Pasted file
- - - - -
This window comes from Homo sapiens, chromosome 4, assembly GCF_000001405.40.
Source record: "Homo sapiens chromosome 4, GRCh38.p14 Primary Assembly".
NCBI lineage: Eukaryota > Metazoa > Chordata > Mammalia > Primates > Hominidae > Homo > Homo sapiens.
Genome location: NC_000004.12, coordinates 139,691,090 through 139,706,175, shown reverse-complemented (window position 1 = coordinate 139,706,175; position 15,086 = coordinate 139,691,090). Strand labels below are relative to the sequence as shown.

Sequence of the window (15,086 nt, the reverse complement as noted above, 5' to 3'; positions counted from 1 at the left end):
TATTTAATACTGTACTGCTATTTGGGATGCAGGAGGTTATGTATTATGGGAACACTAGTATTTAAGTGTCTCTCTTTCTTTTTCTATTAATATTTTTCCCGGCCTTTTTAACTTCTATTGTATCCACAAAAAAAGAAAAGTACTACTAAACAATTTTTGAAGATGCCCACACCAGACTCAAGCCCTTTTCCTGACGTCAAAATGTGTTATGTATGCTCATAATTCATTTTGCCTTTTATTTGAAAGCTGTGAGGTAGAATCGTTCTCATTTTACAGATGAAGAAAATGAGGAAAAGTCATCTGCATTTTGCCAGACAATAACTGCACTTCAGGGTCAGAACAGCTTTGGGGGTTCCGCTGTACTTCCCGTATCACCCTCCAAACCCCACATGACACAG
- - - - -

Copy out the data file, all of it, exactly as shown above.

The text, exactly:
This window comes from Homo sapiens, chromosome 4, assembly GCF_000001405.40.
Source record: "Homo sapiens chromosome 4, GRCh38.p14 Primary Assembly".
NCBI lineage: Eukaryota > Metazoa > Chordata > Mammalia > Primates > Hominidae > Homo > Homo sapiens.
Genome location: NC_000004.12, coordinates 139,691,090 through 139,706,175, shown reverse-complemented (window position 1 = coordinate 139,706,175; position 15,086 = coordinate 139,691,090). Strand labels below are relative to the sequence as shown.

Sequence of the window (15,086 nt, the reverse complement as noted above, 5' to 3'; positions counted from 1 at the left end):
TATTTAATACTGTACTGCTATTTGGGATGCAGGAGGTTATGTATTATGGGAACACTAGTATTTAAGTGTCTCTCTTTCTTTTTCTATTAATATTTTTCCCGGCCTTTTTAACTTCTATTGTATCCACAAAAAAAGAAAAGTACTACTAAACAATTTTTGAAGATGCCCACACCAGACTCAAGCCCTTTTCCTGACGTCAAAATGTGTTATGTATGCTCATAATTCATTTTGCCTTTTATTTGAAAGCTGTGAGGTAGAATCGTTCTCATTTTACAGATGAAGAAAATGAGGAAAAGTCATCTGCATTTTGCCAGACAATAACTGCACTTCAGGGTCAGAACAGCTTTGGGGGTTCCGCTGTACTTCCCGTATCACCCTCCAAACCCCACATGACACAG